Top 5 agents’ mistakes: NSW Fair Trading

Top 5 agents’ mistakes: NSW Fair Trading

27 April 2012 by Staff Reporter 0 comments

Stacey Moseley

Real estate agents and principals are making the same mistakes over and over again and landing in hot water with NSW Fair Trading, the regulator’s assistant commissioner has said.

Don Jones, assistant commissioner, compliance and enforcement at NSW Fair Trading told a packed room of agents and principals at an industry event in Parramatta in Sydney's west, that principals investigated by Fair Trading often made similar mistakes.

Many of them could easily be avoided, Mr Jones added.

“There are a number of errors agents and principals are making and we see them over and over again,” he told the 'industry update' event, jointly run by the Real Estate Institute of New South Wales (REINSW) and Real Estate Employers’ Federation (REEF) of NSW.

According to Mr Jones, the top five issues that get agents into trouble are:

1.    Licensees not having an understanding and/or primary access to their trust accountant.
2.    Not keeping their licences current and visible
3.    Having a “friendly” accountant or auditor
4.    Agents making false representations to vendors and purchasers
5.    Hiring the wrong staff and/or not training them properly.

“Whilst it is not necessary for an agent to display their licence on the wall, it can be the difference between noticing whether or not a licence has expired,” he said.

“We had an agent who practised for 18 months without a valued licence simply because it was tucked away in a draw, out of sight out of mind.”

Stacey Moseley

Real estate agents and principals are making the same mistakes over and over again and landing in hot water with NSW Fair Trading, the regulator’s assistant commissioner has said.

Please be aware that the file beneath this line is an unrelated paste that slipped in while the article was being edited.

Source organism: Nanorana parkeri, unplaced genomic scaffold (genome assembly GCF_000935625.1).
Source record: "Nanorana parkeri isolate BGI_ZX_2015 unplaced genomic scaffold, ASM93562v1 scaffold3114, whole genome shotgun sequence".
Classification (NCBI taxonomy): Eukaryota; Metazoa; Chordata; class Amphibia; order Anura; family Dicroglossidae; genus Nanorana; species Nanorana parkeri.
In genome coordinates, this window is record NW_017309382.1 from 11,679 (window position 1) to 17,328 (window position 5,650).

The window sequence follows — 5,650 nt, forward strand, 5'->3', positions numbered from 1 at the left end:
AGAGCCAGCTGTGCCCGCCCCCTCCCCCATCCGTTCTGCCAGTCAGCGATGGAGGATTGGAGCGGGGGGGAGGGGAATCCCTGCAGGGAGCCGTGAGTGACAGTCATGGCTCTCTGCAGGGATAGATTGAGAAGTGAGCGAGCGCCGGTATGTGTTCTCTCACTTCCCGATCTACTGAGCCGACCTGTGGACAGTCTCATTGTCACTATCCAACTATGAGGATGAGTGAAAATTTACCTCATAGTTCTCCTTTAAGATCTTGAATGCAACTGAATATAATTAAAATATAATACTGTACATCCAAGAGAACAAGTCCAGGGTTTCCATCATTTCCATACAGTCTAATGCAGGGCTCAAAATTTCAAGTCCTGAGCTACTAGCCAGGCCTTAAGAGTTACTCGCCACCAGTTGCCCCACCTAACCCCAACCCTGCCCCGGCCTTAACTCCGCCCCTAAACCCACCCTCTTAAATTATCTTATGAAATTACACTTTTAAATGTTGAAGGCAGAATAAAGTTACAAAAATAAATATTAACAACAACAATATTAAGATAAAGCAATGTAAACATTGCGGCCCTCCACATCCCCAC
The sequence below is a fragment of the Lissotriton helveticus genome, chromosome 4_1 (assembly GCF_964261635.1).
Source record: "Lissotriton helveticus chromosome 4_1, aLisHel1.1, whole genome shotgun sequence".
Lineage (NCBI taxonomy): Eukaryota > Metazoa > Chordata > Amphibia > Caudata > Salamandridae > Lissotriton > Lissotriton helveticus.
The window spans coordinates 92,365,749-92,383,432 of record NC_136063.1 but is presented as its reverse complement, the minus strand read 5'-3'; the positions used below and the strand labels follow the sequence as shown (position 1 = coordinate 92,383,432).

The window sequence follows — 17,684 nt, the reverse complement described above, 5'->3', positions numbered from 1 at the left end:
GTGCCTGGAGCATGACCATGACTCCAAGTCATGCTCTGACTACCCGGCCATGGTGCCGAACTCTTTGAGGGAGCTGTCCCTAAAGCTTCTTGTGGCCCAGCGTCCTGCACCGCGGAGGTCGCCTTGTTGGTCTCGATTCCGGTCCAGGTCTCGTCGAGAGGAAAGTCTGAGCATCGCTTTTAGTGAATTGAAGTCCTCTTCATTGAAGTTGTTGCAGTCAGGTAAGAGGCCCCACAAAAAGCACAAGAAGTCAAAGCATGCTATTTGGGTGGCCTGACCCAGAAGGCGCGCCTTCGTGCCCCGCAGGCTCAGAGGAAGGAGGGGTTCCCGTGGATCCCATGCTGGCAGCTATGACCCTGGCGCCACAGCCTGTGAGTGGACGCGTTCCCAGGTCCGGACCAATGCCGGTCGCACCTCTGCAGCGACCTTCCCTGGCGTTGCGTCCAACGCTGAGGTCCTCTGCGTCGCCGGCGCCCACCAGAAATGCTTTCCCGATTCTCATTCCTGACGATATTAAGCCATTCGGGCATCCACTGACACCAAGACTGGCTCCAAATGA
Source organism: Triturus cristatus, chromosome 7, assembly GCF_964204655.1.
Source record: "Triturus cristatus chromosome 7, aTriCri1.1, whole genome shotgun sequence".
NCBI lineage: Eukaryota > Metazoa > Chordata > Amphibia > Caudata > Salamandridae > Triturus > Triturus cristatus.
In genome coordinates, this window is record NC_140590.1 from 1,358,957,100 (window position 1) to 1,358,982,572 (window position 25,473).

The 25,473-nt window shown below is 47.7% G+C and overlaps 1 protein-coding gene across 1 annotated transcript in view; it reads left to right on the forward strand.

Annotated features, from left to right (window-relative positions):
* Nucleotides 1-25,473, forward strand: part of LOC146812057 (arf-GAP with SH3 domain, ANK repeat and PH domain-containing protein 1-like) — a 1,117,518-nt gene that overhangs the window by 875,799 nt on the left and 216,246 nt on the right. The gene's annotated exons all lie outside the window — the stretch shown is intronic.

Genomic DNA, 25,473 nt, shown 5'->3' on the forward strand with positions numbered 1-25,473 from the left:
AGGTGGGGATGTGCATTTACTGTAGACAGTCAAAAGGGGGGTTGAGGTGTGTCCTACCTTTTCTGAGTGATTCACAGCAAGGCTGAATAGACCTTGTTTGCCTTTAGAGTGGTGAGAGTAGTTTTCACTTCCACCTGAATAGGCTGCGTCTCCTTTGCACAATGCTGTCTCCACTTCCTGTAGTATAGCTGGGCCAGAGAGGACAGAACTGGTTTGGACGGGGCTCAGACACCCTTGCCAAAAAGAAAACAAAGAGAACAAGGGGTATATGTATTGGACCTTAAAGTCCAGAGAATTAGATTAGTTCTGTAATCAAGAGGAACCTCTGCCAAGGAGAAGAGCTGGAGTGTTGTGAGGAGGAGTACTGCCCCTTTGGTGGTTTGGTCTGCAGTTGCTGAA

Don Jones, assistant commissioner, compliance and enforcement at NSW Fair Trading told a packed room of agents and principals at an industry event in Parramatta in Sydney's west, that principals investigated by Fair Trading often made similar mistakes.

Many of them could easily be avoided, Mr Jones added.

“There are a number of errors agents and principals are making and we see them over and over again,” he told the 'industry update' event, jointly run by the Real Estate Institute of New South Wales (REINSW) and Real Estate Employers’ Federation (REEF) of NSW.

According to Mr Jones, the top five issues that get agents into trouble are:

1.    Licensees not having an understanding and/or primary access to their trust accountant.
2.    Not keeping their licences current and visible
3.    Having a “friendly” accountant or auditor
4.    Agents making false representations to vendors and purchasers
5.    Hiring the wrong staff and/or not training them properly.

“Whilst it is not necessary for an agent to display their licence on the wall, it can be the difference between noticing whether or not a licence has expired,” he said.

“We had an agent who practised for 18 months without a valued licence simply because it was tucked away in a draw, out of sight out of mind.”

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